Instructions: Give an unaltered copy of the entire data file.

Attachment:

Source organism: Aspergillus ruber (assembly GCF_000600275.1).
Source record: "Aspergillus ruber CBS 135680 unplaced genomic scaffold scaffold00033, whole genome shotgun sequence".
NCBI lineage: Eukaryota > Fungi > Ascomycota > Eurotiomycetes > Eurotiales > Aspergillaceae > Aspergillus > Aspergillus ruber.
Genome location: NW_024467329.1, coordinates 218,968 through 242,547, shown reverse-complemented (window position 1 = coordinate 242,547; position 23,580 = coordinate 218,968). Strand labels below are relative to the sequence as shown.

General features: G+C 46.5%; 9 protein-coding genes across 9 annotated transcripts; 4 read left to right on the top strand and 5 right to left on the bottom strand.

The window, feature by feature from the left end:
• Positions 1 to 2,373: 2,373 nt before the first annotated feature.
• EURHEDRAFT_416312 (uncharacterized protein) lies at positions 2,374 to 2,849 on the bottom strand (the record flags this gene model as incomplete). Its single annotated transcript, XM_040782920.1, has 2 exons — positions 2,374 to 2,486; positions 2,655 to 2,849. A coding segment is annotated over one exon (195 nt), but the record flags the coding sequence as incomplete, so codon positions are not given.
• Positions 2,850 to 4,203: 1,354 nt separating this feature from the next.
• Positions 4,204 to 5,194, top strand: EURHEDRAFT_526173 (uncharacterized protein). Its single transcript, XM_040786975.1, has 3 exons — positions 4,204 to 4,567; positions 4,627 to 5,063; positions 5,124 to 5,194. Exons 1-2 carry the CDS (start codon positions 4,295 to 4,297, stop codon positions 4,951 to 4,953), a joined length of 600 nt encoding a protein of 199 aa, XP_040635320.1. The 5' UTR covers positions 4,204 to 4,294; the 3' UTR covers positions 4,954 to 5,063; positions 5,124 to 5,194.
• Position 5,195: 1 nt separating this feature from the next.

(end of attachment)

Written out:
Source organism: Aspergillus ruber (assembly GCF_000600275.1).
Source record: "Aspergillus ruber CBS 135680 unplaced genomic scaffold scaffold00033, whole genome shotgun sequence".
NCBI lineage: Eukaryota > Fungi > Ascomycota > Eurotiomycetes > Eurotiales > Aspergillaceae > Aspergillus > Aspergillus ruber.
Genome location: NW_024467329.1, coordinates 218,968 through 242,547, shown reverse-complemented (window position 1 = coordinate 242,547; position 23,580 = coordinate 218,968). Strand labels below are relative to the sequence as shown.

General features: G+C 46.5%; 9 protein-coding genes across 9 annotated transcripts; 4 read left to right on the top strand and 5 right to left on the bottom strand.

The window, feature by feature from the left end:
• Positions 1 to 2,373: 2,373 nt before the first annotated feature.
• EURHEDRAFT_416312 (uncharacterized protein) lies at positions 2,374 to 2,849 on the bottom strand (the record flags this gene model as incomplete). Its single annotated transcript, XM_040782920.1, has 2 exons — positions 2,374 to 2,486; positions 2,655 to 2,849. A coding segment is annotated over one exon (195 nt), but the record flags the coding sequence as incomplete, so codon positions are not given.
• Positions 2,850 to 4,203: 1,354 nt separating this feature from the next.
• Positions 4,204 to 5,194, top strand: EURHEDRAFT_526173 (uncharacterized protein). Its single transcript, XM_040786975.1, has 3 exons — positions 4,204 to 4,567; positions 4,627 to 5,063; positions 5,124 to 5,194. Exons 1-2 carry the CDS (start codon positions 4,295 to 4,297, stop codon positions 4,951 to 4,953), a joined length of 600 nt encoding a protein of 199 aa, XP_040635320.1. The 5' UTR covers positions 4,204 to 4,294; the 3' UTR covers positions 4,954 to 5,063; positions 5,124 to 5,194.
• Position 5,195: 1 nt separating this feature from the next.